The Area

Welcome to the website of the Community Council for Llanberis and Nantperis.

The villages are very popular with tourists and the natural beauty of the area, despite the scars of the industrial past, is world famous as is the Dinorwig quarry itself which is in Llanddeiniolen but is normally referred to as a Llanberis quarry.

The quarry with its hydro-electric scheme deep inside the mountain is now a tourist attraction as is Gilfach Ddu with the workshops and quarry yard housing the National Slate Museum.

The beauty of the area and the village of Llanberis is seen at its best from this side of Llyn Padarn. Neither the lake nor the lower part of the village is in Parc Cenedlaethol Eryri (the Snowdonia National Park) but the upper part of the village and Nantperis is within the Park.

Nearby is the Padarn Lake Railway that has been extended to reach into the village. This now carries visitors to Penllyn along part of the track that used to carry the slates from the quarry to the port at Y Felinheli.

Before returning to Llanberis, it is worth mentioning that some of the wooded slopes on the north side of the lake are owned by Cyngor Gwynedd Council. This is Parc Padarn and it includes the meadows by the lake and the Quarry Hospital, an important building when the quarry was at its peak.

The quarries in Dyffryn Peris along with other valleys in the north west are part of a bid to gain UNESCO World Heritage Status.

Today there are many modern businesses in the area including medical, health and safety and climbing equipment.

Llanberis developed because of the quarrying industry but people have also been coming here for centuries because of the village’s association with Yr wyddfa (Snowdon).  The most popular route up Wales’ highest mountain starts here as does the train that has been going up to the summit since 1896. Once there were three railways in the area but the mainline railway to Caernarfon was closed in the 1960s and now the village bypass and Lôn Las Peris follow the path of the old line. Before the railways and proper roads, boats travelled to Llanberis from Penllyn. At one time, the slates were also taken from the quarries by boat as was the copper ore mined on Snowdon and in Nantperis. Iron ore was also carried to Llanberis over Bwlch y Groes from Betws Garmon.

Nantperis used to be the old Llanberis or Nant Uchaf and this is where the Parish Church is consecrated to St. Peris. It has been rumoured that he was once a cardinal in Rome, but this cannot be substantiated. It is not easy to pin point when the villages’ names became established as we know them today.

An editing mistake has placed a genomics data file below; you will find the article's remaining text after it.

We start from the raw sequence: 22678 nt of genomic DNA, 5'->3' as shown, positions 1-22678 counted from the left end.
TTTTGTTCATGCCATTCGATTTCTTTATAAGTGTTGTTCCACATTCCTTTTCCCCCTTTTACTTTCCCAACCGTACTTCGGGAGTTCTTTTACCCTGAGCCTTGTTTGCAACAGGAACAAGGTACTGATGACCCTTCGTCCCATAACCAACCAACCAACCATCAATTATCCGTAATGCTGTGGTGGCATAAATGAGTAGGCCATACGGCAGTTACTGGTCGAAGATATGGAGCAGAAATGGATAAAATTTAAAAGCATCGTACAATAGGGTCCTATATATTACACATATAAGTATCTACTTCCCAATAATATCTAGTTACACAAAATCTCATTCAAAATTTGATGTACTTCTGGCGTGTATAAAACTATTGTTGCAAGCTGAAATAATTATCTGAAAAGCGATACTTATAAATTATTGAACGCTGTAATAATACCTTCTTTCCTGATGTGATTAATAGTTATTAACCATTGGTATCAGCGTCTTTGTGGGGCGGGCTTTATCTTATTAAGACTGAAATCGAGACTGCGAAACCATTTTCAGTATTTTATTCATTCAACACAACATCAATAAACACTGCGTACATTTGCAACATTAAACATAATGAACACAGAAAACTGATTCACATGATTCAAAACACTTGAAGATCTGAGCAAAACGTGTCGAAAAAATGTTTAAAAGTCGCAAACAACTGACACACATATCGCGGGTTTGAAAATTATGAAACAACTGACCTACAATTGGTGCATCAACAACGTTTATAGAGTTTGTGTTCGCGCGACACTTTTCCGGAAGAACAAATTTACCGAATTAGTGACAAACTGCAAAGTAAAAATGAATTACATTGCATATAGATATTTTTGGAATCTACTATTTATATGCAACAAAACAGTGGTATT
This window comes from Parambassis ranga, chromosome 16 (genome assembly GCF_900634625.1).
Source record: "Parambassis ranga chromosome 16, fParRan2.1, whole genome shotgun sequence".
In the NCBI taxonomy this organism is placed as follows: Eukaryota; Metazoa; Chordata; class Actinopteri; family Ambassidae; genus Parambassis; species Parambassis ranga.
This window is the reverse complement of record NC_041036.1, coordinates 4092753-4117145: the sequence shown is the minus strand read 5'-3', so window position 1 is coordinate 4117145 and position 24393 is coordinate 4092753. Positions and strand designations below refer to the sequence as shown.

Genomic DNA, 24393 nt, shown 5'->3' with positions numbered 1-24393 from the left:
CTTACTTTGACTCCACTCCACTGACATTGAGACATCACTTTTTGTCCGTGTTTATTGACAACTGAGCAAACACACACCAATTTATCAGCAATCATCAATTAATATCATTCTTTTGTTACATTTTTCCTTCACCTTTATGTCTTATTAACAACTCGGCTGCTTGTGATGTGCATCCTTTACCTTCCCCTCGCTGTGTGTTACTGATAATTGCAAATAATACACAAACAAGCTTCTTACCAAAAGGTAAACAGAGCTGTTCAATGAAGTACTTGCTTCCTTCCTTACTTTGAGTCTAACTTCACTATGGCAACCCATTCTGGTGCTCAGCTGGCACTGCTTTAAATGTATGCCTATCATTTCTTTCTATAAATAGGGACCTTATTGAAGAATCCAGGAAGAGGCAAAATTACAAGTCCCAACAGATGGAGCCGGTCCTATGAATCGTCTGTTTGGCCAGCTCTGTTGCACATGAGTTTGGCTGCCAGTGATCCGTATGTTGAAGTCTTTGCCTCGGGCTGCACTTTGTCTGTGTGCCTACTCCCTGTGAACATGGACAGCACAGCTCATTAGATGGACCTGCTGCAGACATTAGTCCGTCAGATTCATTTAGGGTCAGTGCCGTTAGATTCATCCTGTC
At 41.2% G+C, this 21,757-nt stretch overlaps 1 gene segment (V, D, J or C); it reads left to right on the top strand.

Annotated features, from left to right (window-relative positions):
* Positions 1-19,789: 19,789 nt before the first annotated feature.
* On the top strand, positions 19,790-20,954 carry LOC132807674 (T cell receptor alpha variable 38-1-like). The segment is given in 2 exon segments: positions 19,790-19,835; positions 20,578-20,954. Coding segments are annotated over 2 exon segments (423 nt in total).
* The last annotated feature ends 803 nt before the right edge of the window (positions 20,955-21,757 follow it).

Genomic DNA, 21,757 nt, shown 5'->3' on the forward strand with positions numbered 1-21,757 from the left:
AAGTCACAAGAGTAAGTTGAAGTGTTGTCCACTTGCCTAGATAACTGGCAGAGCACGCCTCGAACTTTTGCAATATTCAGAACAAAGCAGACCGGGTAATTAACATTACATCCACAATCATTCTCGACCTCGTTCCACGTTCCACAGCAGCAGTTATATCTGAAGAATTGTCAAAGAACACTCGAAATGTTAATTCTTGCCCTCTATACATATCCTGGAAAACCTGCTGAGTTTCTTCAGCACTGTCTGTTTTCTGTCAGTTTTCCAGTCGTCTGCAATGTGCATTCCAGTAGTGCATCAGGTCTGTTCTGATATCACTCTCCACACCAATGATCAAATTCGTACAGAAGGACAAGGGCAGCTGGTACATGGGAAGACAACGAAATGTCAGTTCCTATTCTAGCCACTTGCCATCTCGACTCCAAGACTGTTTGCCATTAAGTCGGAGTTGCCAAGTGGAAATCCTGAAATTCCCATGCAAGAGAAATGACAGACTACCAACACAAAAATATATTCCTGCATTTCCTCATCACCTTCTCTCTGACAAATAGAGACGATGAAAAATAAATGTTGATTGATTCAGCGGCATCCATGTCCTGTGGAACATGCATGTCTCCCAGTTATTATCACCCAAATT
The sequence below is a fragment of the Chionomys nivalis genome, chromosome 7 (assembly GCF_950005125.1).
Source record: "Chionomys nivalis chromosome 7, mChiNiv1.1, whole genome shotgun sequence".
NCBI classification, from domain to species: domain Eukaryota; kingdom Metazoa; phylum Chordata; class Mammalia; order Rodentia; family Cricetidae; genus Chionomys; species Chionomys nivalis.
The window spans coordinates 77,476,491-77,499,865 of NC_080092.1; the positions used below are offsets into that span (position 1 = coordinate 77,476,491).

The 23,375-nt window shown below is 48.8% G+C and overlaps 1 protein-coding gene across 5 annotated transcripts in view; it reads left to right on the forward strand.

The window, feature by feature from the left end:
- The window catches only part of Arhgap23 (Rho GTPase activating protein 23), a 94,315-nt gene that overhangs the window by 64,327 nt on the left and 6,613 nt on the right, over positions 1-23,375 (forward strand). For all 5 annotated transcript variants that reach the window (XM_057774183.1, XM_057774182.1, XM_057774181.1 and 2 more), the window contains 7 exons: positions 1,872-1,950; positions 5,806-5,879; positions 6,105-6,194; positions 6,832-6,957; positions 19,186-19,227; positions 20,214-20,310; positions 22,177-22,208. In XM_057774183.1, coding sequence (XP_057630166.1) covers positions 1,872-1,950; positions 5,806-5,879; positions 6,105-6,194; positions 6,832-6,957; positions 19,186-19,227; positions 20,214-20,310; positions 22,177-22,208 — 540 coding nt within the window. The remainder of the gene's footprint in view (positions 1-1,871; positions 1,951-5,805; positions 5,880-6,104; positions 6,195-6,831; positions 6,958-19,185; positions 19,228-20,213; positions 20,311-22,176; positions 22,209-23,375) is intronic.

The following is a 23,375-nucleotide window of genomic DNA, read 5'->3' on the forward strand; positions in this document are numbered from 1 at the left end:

The Parish cemetery surrounds the church at Nantperis with the Community cemetery across the road. This Council manages the cemetery as well as cutting the grass in the Church cemetery twice per season.

The inn at Nantperis, the Vaynol Arms although know to the locals as Ty’n Llan, alludes to one of the main landowners of the area in the past. The family of the Faenol estate by Y Felinheli owned the quarry and vast tracts of land in the area. In Llanberis there are several public houses, guest houses, restaurants and cafes. The growth in hospitality grew with the growth in industry and tourism. But people were visiting the area eight centuries ago to Dolbadarn castle, a castle built by one of the Princes of Gwynedd. It is said to have been built by Llewelyn ap Iorweth but there could have been a fort on the site dating as far back as the 6th century. The remains were a popular destination and images have appeared in old travel guides.  Amongst the most famous is a painting by JMW Turner painted at the end of the 18th century.

By the lake in the village car park is a sword which reminds us all of the importance of Dolbadarn castle and the age of Princes.  The lake is very popular with many visiting schools and outdoor activities centres. The Council manage the children’s playground by the lake.

There is a variety of shops, cafes a garage (no petrol) and other businesses including the community venture Menter Fachwen on the Stryd Fawr, the main street. As congregations dwindled, many chapels closed but two chapels and the Church remain open. The village has an impressive community centre. Y Ganolfan is a multi-purpose building well used by the community. Another popular centre is Y Festri which is a smaller venue concentrating mainly on activities for children and young people. Both venues are run by volunteers.

For many visitors, Llanberis is a holiday village or an area for outdoor activities. For the residents it is home and we would like everybody to remember this. We would appreciate considerate parking in designated spaces and proper disposal of litter.

Come and enjoy yourselves but respect the environment and the local community, be aware that there is farming and livestock on the mountains – come back soon.

The Area